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Hogarth in love and at Tate Britain

In his late twenties Willliam Hogarth (1697-1764) was painting portraits of families, and he was bored. As is often the case, boredom was a mask for something else: He just didn't want to paint people he didn't like.

One night Hogarth went to the theatre to see John Gay’s Beggar's Opera, a rousing depiction of London’s underworld. He went back to make sketches, turned the sketches into paintings, and had an immediate success. He had created a visual style perfectly suited to his eye for vivacious detail and his satirical streak. He was about to become the first visual artist who was also a social critic.

In 1732 Hogarth released the series of engravings and paintings called A Harlot’s Progress, which included a narrative, intriguingly recognizable London scenes, and a moral ending. (The poor harlot dies.) The series had the compressed appeal of a violent movie preview, and was so popular that Hogarth was forced to fight publishers who were pirating his prints. In 1735 Parliament passed “Hogarth’s Act” to protect the copyright of visual artists, and Hogarth released A Rake’s Progress.

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The rake ends his life in Bedlam.

Over the course of his career, Hogarth engraved more than 200 plates, each one bristling with caricature and drawn with zest. He was also painting. Some were deliciously rambunctious scenic works, like the hullabaloo depicted below. Others were portraits.

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The March to Finchley, 1749-1750, oil on canvas, Thomas Coram Foundation for Children. Hogarth contributed paintings and money to his friend Thomas Coram's home for foundlings. This painting's theme was not, perhaps, an obvious choice for a home for boys. Then again, maybe it was.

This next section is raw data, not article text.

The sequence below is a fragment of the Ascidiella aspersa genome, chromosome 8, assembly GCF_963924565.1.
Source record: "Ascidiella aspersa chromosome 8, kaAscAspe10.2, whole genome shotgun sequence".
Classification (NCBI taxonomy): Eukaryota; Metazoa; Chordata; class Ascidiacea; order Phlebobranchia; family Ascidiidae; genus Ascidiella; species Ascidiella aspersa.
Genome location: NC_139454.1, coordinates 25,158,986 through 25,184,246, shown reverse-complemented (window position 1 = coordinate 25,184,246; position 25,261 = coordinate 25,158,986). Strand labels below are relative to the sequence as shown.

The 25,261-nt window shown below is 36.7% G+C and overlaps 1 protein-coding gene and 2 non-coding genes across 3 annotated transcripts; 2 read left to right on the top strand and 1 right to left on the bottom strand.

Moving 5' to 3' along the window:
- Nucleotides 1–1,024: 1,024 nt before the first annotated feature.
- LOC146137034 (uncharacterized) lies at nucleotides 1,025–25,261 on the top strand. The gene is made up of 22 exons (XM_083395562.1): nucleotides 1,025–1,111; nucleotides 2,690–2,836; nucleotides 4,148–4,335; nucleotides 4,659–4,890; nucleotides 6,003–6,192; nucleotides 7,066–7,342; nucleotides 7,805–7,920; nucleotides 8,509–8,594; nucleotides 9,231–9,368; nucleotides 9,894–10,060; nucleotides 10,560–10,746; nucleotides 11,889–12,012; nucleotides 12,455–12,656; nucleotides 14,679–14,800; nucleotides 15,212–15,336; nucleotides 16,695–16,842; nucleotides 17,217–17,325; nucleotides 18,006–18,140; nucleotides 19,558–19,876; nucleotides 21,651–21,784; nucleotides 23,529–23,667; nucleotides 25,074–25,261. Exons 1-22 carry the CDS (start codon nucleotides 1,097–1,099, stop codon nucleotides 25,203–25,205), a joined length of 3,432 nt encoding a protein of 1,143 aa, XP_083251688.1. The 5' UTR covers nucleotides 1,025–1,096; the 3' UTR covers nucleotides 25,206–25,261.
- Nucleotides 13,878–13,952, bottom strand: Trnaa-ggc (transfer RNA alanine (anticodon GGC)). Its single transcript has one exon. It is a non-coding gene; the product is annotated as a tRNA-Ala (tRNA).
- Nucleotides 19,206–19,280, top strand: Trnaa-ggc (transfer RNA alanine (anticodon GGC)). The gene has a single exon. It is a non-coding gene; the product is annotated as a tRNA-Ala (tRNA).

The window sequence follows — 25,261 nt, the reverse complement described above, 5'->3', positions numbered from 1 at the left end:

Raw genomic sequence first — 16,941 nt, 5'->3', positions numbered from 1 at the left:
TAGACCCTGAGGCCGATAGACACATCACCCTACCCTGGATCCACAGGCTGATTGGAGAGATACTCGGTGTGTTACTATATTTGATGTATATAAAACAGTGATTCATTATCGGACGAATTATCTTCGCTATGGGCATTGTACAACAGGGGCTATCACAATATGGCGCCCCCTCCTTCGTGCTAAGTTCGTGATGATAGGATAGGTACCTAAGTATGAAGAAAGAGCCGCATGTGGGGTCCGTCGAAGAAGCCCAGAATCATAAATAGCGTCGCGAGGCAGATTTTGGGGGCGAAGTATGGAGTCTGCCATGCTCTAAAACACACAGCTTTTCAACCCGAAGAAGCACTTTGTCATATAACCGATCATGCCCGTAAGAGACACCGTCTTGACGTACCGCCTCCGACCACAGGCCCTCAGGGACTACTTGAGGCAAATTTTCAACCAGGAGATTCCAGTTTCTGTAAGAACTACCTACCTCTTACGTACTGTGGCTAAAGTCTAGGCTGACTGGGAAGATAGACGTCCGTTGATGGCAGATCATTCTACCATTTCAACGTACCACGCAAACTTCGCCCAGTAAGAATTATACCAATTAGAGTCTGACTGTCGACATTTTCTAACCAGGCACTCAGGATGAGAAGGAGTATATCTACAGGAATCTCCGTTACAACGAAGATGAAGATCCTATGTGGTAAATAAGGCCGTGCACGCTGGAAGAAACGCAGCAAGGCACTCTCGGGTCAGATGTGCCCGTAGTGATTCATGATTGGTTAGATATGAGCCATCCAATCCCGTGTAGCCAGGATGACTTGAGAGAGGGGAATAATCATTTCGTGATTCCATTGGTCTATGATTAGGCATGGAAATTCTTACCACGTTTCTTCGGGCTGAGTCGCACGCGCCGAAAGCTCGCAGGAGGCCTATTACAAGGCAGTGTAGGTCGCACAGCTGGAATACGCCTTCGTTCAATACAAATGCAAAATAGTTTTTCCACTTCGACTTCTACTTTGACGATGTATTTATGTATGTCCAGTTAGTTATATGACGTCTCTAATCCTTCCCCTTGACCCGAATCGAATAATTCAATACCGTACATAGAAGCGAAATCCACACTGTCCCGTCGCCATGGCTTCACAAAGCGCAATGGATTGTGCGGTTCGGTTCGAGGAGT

The portraits have a quite different spirit. In one of them it seems obvious that Hogarth cared for his sitter, and even loved her. This is his portrait of Mary Edwards, now in the Frick Collection.

Mary is lovely, with beautiful, intelligent eyes and lovely smiling lips. She is sitting by a half-opened scroll in a tropical red dress and patting a dog whose eager look makes me think she took him on long rides. Mary was Hogarth's friend, and had been since 1733, when he painted her young son bouncing in his cradle.

Here is the painting at the Frick in New York. Using the zoom you can wander close to Hogarth's brushwork and read the words on the scroll, which derive from Addison’s Cato, a play that inspired Brits in America to fight for their rights. Mary, who had repudiated a dissipated husband who threatened their child, also loved liberty:

Remember, Englishmen, the Laws and the Rights.
The generous plan of Power delivered down
From age to age by your renown’ed Forefathers. . .
Do thou, great Liberty, inspire their Souls!

Looking at Mary's painting made me wish that Hogarth had painted other portraits as beautiful as this. Or, since it comes to the same thing, that he had cared as much about his other sitters. Mary died in 1743, a year after this painting was finished.

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Self-Portrait with Pug-Dog, 1745, oil on canvas, Tate Britain

Hogarth wrote about the importance of the S curve, visible on his palette and in the lines of his self-portrait. Painfully for him, other painters tended to dismiss his art. They shouldn't have.

Tate Britain's Hogarth exhibition runs from 7th February – 29th April 2007.

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